So amazing and different was his death, that the Roman centurion who oversaw all the proceedings of Jesus’ execution exclaimed, “Truly this was the Son of God!” This is an amazing confession – Mark opens the book with the words: The beginning of the gospel of Jesus Christ, the Son of God…” (vs. 1) and at different points there were some unusual confessions of the deity of Christ, such as when a demon declares Jesus to be the Holy One of God in chapter 1:24, and here is yet another unusual confession. Not from the lips of Jesus’ followers. Not from the lips of the religious authorities were in the best position to recognize who Jesus was from their great learning and scholarship. No, it comes from a Gentile soldier, tasked with making sure Jesus is properly executed. Yet a confession of faith and amazement comes from him.

Among the last words, if not the last words from Jesus is the proclamation, It is finished. Tetelestai. It is accomplished. It is completed. Our debt had been paid in full. Why can a person have assurance of heaven when they trust in Jesus Christ? Because we can know that our sin has been paid for in full.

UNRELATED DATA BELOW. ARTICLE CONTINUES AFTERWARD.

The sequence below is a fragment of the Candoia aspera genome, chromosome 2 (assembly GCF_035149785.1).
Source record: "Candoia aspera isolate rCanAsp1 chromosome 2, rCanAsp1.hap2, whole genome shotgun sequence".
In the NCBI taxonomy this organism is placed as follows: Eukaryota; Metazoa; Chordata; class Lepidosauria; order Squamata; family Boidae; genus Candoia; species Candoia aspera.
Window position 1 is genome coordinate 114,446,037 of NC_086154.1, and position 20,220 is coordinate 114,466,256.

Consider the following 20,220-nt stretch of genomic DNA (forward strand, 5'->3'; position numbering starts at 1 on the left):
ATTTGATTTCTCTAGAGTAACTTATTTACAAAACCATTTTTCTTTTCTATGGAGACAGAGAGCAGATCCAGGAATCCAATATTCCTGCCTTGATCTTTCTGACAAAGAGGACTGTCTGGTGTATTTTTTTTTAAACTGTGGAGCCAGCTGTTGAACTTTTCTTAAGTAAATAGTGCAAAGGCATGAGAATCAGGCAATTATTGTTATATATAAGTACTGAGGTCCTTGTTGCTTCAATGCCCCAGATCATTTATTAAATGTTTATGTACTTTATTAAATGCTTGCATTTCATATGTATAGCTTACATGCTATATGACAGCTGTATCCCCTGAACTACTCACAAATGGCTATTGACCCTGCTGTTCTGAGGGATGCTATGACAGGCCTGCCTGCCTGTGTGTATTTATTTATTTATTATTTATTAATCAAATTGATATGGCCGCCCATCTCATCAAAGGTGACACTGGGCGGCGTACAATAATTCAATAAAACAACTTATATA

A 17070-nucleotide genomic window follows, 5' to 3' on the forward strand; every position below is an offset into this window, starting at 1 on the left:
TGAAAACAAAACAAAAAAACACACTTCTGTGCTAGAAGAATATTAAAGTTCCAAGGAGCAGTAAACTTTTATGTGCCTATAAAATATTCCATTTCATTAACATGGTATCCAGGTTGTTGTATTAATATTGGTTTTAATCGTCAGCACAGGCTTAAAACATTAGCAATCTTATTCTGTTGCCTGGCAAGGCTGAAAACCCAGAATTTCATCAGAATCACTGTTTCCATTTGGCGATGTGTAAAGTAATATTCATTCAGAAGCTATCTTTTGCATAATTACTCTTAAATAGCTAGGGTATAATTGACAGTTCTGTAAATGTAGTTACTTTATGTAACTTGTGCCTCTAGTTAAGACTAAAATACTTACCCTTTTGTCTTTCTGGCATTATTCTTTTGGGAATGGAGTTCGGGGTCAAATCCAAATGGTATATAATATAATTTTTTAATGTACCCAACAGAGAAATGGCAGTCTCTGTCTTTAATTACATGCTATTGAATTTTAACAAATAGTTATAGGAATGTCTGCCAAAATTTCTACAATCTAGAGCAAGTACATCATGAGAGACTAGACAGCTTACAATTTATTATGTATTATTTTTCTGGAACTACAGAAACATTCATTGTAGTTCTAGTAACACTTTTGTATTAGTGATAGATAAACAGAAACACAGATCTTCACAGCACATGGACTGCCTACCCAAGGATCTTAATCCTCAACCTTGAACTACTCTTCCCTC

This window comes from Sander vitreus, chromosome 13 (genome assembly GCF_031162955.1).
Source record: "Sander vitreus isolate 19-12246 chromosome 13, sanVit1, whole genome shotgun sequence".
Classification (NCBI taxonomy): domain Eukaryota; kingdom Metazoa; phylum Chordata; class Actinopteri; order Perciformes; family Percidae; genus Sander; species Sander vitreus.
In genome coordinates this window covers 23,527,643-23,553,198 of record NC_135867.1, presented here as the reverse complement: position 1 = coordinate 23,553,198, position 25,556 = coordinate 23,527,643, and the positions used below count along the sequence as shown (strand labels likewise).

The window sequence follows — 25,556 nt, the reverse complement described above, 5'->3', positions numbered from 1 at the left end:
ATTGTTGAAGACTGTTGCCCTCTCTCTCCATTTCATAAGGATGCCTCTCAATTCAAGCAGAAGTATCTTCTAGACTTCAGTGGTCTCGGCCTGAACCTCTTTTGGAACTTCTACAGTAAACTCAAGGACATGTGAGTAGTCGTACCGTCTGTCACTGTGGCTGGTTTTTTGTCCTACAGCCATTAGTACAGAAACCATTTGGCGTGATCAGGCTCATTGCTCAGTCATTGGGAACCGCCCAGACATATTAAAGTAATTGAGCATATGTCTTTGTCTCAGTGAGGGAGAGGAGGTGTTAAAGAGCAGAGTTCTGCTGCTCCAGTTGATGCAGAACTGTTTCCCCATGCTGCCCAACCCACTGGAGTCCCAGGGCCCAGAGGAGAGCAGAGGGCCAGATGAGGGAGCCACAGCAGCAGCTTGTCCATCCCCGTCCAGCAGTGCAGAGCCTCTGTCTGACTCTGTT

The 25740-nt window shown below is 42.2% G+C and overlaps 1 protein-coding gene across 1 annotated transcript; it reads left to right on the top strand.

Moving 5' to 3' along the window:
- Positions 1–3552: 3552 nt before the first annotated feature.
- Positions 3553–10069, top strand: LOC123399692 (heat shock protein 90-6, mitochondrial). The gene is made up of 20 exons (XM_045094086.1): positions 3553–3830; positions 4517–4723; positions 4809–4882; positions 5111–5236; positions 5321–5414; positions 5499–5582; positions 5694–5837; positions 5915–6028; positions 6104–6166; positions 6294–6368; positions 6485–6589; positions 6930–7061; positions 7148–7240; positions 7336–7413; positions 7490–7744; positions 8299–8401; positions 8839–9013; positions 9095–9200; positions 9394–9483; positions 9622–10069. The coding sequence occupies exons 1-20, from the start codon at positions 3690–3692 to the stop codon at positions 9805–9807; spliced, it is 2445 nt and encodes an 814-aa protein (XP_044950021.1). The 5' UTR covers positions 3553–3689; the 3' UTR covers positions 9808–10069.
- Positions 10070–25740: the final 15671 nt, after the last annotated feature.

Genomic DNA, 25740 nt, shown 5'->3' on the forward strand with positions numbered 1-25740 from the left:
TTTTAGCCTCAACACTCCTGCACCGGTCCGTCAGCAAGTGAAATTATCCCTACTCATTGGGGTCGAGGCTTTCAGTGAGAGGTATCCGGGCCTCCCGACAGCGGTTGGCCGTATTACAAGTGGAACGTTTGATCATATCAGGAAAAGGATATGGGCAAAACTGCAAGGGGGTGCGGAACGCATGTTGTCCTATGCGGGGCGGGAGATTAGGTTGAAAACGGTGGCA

Lifted up was he to die, “it is finished” was his cry, now in heaven exalted high, Hallelujah what a Savior!!

Jesus bore our shame, Jesus bore our guilt, Jesus bore our death on the cross. Our salvation, our eternal entrance into the kingdom of the Lord Jesus Christ was accomplished, was completed, on the cross. It is the Mt. Everest of God’s redemptive work and the greatest display of God’s dear love for lost sinners such as you and me!! That is the sufficiency of the cross.

II. The insufficiency of the cross (read vv. 40-47)